It should be appreciated that the present invention provides also a method for preventing crime scene contamination. An evidence recovery sheet may be placed in substantial proximity to an entryway to a crime scene, as described above, and all personnel entering the crime scene may be required to step on the sheet. In this way, dirt and debris may be removed from the investigator's footwear, thereby reducing the likelihood of inadvertent contamination of the crime scene.

The present invention also provides a device for recovering evidence from the footwear of personnel investigating a crime scene. The device of the present invention comprises an evidence recovery sheet having a low tack adhesive on at least one surface thereof, and a protective cover for covering the evidence recovery sheet to preserve the integrity of evidence adhered thereto. Low tack adhesives suitable for the purposes of the present invention, having sufficient adherent strength to remove fibers, fluids, and the like from footwear but allowing easy recovery of such evidence, are well known in the art. The protective cover may be similar in size and shape to the evidence recovery sheet. For convenience, the protective cover may be attached to the evidence recovery sheet. Typically, the protective cover will be attached to the evidence recovery sheet such that the cover and recovery sheet are substantially juxtaposed and coextensive along one side.

The protective cover and evidence recovery sheet may include at least one projecting tab, thereby improving ease of handling, for example when an investigator is required to place the protective cover over the evidence recovery sheet after evidence is recovered, or when the cover must be removed to recover and analyze evidence. The evidence recovery sheet or protective cover may also include a label surface for including with any desired information regarding the crime scene and the investigator, thereby cataloging the sheet for purposes of further investigation. The label surface may be integral with the evidence recovery sheet or protective cover, or may be provided as a separate evidence label as is known in the art.

The evidence recovery sheet may include at least one strip of a second adhesive. This adhesive strip is typically placed on a surface of the recovery sheet obverse to the low tack adhesive surface. It will be appreciated that this provides a means to prevent inadvertent dislodgement of the evidence recovery sheet from the floor surface on which it is placed. This second adhesive may have a relatively higher tack in comparison to the low tack adhesive, thereby reducing the risk of inadvertent dislodgement when the user lifts his or her foot.

It will be appreciated that for convenience, a plurality of evidence recovery units, comprising evidence recovery sheets and protective covers as described above, may be placed in a vertically stacked orientation. As each investigator passes through the entryway to a crime scene and steps on the top-most evidence recovery sheet, it may be removed, covered with a protective cover, and labeled with any desired information. In this way, evidence removed from the footwear of a particular investigator may be keyed to that investigator during further analysis.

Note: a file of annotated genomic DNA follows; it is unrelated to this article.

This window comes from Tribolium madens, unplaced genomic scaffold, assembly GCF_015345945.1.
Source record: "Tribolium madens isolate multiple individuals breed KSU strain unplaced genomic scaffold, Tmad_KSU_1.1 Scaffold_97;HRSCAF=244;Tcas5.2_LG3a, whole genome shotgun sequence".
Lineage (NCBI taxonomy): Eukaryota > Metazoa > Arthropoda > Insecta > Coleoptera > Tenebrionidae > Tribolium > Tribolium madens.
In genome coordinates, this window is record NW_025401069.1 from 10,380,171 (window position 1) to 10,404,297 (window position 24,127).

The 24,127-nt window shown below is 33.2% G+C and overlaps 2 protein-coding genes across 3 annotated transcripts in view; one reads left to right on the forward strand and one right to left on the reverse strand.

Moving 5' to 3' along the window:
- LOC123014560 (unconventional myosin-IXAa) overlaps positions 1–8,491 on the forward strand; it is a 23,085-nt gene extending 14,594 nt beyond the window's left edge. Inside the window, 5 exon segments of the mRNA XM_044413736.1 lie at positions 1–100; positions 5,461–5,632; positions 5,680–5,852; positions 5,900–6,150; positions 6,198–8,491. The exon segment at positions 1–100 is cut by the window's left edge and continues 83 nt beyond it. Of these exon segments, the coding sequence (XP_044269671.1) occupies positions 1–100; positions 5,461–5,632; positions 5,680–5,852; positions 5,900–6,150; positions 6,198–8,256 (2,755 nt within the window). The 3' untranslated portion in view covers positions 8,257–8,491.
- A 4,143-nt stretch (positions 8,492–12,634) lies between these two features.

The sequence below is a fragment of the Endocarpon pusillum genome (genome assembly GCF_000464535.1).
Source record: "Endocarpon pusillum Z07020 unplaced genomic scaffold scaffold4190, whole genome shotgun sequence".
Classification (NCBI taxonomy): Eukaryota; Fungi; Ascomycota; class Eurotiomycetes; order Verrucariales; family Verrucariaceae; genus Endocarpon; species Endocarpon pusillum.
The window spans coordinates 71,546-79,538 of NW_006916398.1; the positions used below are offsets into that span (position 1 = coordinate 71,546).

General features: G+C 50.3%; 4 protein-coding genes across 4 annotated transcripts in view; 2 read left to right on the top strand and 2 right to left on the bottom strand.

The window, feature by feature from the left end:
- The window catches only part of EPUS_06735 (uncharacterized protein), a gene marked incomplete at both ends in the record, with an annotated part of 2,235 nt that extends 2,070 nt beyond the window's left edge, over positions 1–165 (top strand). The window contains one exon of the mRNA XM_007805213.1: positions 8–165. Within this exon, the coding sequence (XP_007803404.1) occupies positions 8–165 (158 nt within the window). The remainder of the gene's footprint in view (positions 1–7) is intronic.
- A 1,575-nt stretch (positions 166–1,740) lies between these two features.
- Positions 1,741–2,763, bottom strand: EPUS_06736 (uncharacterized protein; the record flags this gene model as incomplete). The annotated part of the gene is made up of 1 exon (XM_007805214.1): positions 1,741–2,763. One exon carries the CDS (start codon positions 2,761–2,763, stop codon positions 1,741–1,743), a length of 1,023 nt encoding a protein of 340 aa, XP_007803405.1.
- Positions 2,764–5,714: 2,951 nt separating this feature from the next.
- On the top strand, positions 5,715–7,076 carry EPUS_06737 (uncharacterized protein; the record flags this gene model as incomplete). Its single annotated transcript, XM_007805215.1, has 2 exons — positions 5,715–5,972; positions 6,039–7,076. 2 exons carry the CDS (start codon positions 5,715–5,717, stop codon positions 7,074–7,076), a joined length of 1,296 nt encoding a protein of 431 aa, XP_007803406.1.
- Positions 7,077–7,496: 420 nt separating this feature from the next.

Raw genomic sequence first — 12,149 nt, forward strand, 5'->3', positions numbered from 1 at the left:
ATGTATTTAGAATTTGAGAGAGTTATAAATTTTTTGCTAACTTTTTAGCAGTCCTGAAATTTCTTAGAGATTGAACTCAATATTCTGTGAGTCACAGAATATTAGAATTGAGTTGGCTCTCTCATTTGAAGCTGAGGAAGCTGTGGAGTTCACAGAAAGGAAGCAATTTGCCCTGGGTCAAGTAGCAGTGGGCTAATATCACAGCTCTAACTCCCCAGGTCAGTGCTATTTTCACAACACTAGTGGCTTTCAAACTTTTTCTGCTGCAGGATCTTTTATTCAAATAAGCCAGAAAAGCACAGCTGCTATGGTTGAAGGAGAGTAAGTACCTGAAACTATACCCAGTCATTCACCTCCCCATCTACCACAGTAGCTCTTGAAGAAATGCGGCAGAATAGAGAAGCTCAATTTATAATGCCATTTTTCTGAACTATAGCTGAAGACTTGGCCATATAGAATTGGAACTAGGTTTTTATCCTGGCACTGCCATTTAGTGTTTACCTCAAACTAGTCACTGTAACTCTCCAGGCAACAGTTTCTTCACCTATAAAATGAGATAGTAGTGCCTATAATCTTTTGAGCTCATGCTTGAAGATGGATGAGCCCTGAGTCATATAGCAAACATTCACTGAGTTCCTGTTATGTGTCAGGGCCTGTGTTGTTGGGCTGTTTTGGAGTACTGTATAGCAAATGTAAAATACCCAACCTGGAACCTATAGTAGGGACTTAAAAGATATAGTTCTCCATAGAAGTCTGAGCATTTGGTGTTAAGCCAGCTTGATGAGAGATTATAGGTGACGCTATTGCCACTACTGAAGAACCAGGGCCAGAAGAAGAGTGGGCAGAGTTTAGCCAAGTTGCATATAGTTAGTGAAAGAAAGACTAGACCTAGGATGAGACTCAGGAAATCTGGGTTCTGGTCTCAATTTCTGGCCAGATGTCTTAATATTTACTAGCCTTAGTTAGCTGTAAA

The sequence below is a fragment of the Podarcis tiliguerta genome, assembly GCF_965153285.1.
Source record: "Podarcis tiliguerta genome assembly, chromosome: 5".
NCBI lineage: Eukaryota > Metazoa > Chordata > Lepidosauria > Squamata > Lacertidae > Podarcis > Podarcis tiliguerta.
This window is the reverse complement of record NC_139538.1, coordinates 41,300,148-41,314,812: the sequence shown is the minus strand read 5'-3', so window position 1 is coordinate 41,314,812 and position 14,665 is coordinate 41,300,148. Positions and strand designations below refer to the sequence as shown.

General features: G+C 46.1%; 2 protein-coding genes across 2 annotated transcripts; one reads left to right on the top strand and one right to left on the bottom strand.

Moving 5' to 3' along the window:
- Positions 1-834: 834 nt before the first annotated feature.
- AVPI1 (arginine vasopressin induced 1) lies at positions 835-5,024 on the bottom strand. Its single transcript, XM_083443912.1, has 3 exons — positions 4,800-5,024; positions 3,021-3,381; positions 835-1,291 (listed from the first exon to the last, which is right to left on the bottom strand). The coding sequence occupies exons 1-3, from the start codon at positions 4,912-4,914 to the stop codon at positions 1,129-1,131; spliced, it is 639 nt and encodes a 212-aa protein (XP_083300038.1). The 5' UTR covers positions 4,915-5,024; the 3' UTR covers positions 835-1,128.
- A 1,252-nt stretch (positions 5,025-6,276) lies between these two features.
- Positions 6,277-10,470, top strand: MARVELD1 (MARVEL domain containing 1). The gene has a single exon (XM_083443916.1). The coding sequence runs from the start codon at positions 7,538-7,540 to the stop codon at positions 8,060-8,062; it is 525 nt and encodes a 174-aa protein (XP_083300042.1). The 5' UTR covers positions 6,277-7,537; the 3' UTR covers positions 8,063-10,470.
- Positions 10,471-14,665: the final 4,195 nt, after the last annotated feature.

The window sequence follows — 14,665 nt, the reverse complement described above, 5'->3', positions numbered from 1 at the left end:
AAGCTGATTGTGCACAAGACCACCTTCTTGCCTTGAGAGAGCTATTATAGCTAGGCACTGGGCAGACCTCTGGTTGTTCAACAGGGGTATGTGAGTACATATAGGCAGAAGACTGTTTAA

Other objects and applications of the present invention will become apparent to those skilled in this art from the following description wherein there is shown and described a preferred embodiment of this invention, simply by way of illustration of the modes currently best suited to carry out the invention. As it will be realized, the invention is capable of other different embodiments and its several details are capable of modification in various, obvious aspects all without departing from the invention. Accordingly, the drawings and descriptions will be regarded as illustrative in nature and not as restrictive.

BRIEF DESCRIPTION OF THE DRAWING

The accompanying drawing incorporated in and forming a part of the specification illustrates several aspects of the present invention and, together with the description, serves to explain the principles of the invention. In the drawing:

FIG. 1 shows the device for collecting crime scene evidence of the present invention; and

FIG. 2 shows the obverse side of the device of FIG. 1, including adhesive strips for temporarily affixing the device to a surface.

Reference will now be made in detail to the presently preferred embodiments of the invention, examples of which are illustrated in the accompanying drawing.

DETAILED DESCRIPTION OF THE INVENTION